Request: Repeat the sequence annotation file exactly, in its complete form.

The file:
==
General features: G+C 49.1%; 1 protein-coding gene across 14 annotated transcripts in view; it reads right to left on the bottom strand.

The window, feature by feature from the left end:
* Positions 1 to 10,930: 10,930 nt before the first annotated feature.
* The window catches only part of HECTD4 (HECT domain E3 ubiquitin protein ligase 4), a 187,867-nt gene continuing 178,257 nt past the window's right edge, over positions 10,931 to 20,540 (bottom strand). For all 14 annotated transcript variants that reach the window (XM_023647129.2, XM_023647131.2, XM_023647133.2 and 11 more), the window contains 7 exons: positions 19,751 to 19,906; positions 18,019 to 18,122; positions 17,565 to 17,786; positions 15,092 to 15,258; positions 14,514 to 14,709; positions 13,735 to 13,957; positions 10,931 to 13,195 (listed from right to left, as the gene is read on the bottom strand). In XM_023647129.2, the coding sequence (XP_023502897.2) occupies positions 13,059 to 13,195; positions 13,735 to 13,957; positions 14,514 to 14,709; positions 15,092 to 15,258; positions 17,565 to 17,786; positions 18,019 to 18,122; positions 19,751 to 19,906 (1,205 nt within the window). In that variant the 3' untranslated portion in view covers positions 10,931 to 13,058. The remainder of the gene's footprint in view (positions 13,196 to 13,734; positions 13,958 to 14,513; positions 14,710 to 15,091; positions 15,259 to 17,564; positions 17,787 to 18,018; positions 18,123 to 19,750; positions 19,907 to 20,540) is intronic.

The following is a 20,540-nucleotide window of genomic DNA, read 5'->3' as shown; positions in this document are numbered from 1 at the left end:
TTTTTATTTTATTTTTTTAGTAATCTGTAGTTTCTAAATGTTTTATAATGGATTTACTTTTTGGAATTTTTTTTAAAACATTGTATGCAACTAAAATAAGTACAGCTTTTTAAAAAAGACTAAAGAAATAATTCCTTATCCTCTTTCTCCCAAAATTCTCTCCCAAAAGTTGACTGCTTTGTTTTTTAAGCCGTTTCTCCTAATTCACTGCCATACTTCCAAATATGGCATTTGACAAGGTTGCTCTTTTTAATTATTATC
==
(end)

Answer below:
General features: G+C 49.1%; 1 protein-coding gene across 14 annotated transcripts in view; it reads right to left on the bottom strand.

The window, feature by feature from the left end:
* Positions 1 to 10,930: 10,930 nt before the first annotated feature.
* The window catches only part of HECTD4 (HECT domain E3 ubiquitin protein ligase 4), a 187,867-nt gene continuing 178,257 nt past the window's right edge, over positions 10,931 to 20,540 (bottom strand). For all 14 annotated transcript variants that reach the window (XM_023647129.2, XM_023647131.2, XM_023647133.2 and 11 more), the window contains 7 exons: positions 19,751 to 19,906; positions 18,019 to 18,122; positions 17,565 to 17,786; positions 15,092 to 15,258; positions 14,514 to 14,709; positions 13,735 to 13,957; positions 10,931 to 13,195 (listed from right to left, as the gene is read on the bottom strand). In XM_023647129.2, the coding sequence (XP_023502897.2) occupies positions 13,059 to 13,195; positions 13,735 to 13,957; positions 14,514 to 14,709; positions 15,092 to 15,258; positions 17,565 to 17,786; positions 18,019 to 18,122; positions 19,751 to 19,906 (1,205 nt within the window). In that variant the 3' untranslated portion in view covers positions 10,931 to 13,058. The remainder of the gene's footprint in view (positions 13,196 to 13,734; positions 13,958 to 14,513; positions 14,710 to 15,091; positions 15,259 to 17,564; positions 17,787 to 18,018; positions 18,123 to 19,750; positions 19,907 to 20,540) is intronic.

The following is a 20,540-nucleotide window of genomic DNA, read 5'->3' as shown; positions in this document are numbered from 1 at the left end:
TTTTTATTTTATTTTTTTAGTAATCTGTAGTTTCTAAATGTTTTATAATGGATTTACTTTTTGGAATTTTTTTTAAAACATTGTATGCAACTAAAATAAGTACAGCTTTTTAAAAAAGACTAAAGAAATAATTCCTTATCCTCTTTCTCCCAAAATTCTCTCCCAAAAGTTGACTGCTTTGTTTTTTAAGCCGTTTCTCCTAATTCACTGCCATACTTCCAAATATGGCATTTGACAAGGTTGCTCTTTTTAATTATTATC